The state has borrowed $11 billion from the federal government in recent years to pay jobless benefits, requiring hundreds of millions of dollars in interest payments to service its debt.

By Marc Lifsher, Los Angeles Times
October 25, 2011

Reporting from Sacramento— California has borrowed $11 billion from the federal government in recent years to prop up its insolvent unemployment insurance fund. The loans kept benefits flowing to millions of laid-off workers, but now the bill is coming due.

The state recently sent $303.6 million to Washington, the first of what could be many years of interest payments required to service its debt to Uncle Sam. It will have to pony up at least a half-billion dollars in 2012 and even more in coming years. The state, which already is struggling to close a massive budget deficit, probably will be forced to make even deeper cuts to schools, law enforcement and other basic services.

In the meantime, California employers in January will be hit with a mandatory surcharge of about $25 per employee to begin paying down the principal on the federal loan.

California operates one of the nation’s most expensive unemployment insurance systems. But the taxes needed to fund it, 100% of which are paid by employers, aren’t sufficient to support the system.

Although jobless benefits are about the same as the national average, costs have exploded because so many Californians have lost their jobs and been unable to find new ones quickly. California’s September unemployment rate of 11.9% is the second highest in the nation, behind only Nevada at 13.4%. About 2 million Californians are unemployed; a third of them have been out of work for a year or more.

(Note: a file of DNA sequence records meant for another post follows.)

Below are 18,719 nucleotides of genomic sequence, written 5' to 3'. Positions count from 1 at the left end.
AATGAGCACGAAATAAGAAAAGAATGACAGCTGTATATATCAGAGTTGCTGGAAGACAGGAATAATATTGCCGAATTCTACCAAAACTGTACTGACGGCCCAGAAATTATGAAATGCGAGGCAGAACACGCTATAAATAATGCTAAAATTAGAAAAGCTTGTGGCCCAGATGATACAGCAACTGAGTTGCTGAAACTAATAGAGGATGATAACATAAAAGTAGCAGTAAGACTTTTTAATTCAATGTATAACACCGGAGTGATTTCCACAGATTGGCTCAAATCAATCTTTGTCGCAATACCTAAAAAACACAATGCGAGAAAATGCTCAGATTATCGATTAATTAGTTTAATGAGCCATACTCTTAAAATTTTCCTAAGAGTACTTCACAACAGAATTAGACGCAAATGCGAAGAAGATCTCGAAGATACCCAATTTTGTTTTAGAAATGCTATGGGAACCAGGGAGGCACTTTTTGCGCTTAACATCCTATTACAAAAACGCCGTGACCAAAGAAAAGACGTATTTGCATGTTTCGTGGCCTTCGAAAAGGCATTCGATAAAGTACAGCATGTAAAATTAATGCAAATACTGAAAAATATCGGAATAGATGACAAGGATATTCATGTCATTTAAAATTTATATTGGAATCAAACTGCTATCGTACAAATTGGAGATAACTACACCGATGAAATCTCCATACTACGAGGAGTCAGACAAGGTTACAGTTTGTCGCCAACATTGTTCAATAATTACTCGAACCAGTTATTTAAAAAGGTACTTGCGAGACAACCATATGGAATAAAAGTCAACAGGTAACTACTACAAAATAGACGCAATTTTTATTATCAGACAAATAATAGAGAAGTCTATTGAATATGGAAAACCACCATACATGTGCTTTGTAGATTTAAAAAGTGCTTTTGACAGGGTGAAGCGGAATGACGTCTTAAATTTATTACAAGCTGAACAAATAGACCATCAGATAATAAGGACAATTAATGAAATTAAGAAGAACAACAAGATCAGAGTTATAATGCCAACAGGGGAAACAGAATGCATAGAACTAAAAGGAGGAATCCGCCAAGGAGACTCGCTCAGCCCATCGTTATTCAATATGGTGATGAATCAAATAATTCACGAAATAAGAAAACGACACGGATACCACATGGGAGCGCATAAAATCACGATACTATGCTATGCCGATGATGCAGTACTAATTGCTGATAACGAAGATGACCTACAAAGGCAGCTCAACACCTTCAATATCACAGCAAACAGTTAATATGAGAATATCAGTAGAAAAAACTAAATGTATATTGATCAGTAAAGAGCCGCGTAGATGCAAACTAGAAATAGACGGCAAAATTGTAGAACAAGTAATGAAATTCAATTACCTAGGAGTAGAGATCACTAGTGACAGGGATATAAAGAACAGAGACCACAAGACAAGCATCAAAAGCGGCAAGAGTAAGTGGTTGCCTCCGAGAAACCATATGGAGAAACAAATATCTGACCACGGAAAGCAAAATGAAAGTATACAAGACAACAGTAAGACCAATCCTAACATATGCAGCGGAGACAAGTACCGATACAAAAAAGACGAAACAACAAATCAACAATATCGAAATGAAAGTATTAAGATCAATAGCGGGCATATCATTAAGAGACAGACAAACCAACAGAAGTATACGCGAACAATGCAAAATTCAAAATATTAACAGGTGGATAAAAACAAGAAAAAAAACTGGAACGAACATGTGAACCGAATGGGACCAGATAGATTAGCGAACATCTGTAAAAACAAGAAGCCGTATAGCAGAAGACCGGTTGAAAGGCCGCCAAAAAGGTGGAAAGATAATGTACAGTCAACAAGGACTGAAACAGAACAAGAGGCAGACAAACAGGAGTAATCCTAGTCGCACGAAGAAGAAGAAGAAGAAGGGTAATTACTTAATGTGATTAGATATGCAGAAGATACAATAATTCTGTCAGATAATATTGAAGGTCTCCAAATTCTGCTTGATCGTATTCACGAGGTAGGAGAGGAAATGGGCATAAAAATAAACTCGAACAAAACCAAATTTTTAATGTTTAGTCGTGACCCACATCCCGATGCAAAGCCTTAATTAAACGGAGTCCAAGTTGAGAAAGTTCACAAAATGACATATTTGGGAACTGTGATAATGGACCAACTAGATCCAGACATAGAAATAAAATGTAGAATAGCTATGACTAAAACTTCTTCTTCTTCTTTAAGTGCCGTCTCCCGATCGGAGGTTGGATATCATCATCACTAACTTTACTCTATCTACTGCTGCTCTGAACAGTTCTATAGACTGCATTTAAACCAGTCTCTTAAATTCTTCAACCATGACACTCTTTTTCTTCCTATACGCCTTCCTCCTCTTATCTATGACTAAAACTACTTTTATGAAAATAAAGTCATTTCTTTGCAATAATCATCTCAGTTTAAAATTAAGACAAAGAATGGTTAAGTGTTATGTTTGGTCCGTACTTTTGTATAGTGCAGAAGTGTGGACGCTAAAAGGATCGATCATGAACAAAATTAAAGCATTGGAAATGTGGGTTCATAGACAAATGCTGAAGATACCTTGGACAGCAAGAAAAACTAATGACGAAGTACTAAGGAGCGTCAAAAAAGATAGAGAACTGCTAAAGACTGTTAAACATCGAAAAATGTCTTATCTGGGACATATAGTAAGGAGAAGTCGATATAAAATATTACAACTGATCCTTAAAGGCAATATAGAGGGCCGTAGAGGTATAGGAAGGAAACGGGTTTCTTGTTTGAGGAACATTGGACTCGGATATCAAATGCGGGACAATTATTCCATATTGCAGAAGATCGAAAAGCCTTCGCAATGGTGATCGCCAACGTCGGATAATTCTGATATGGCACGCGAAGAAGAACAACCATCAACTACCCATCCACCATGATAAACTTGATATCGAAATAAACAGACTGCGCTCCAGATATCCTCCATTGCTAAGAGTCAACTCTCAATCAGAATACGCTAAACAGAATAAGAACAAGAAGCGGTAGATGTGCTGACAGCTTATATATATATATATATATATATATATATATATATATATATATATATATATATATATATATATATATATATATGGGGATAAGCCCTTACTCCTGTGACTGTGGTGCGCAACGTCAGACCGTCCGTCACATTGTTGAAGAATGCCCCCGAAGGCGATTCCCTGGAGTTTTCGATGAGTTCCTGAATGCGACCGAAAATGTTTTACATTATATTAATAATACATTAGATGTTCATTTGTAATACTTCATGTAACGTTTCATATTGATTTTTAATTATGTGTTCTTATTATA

Other states are struggling as well. Thirty-four states have borrowed $39 billion to pay unemployment benefits that have mounted during the worst downturn since the Great Depression of the 1930s.

Still, experts say California’s system is fundamentally out of balance and in need of a major overhaul to return it to solvency.

“Do you raise taxes even more, cut benefits or some combination?” said Joseph Henchman, vice president of the Tax Foundation, a nonpartisan Washington think tank. “Eventually you run out of gimmicks … borrowing, bonds, moving the payroll into next year … and you pay the piper.”

Unemployment insurance is a joint federal-state government program that began in 1935 to help people during the height of the Depression. In most states, the federal government charges employers an annual base rate of 0.6% on the first $7,000 of each employee’s wages, and sets minimum benefits levels that must be paid to jobless workers.

States are responsible for administering the program. They can establish benefit levels more generous than the federal minimum; most require employers to collect taxes on a higher threshold of workers’ wages to pay for them. California, however, does not. It is one of just six states where employers pay unemployment insurance taxes on only the first $7,000 of a worker’s annual income.

Federal loans are available when states run short of tax money to pay benefits. Uncle Sam automatically raises employers’ tax rates if states can’t repay. A 0.3% hike, known as a surcharge, will take effect in January.

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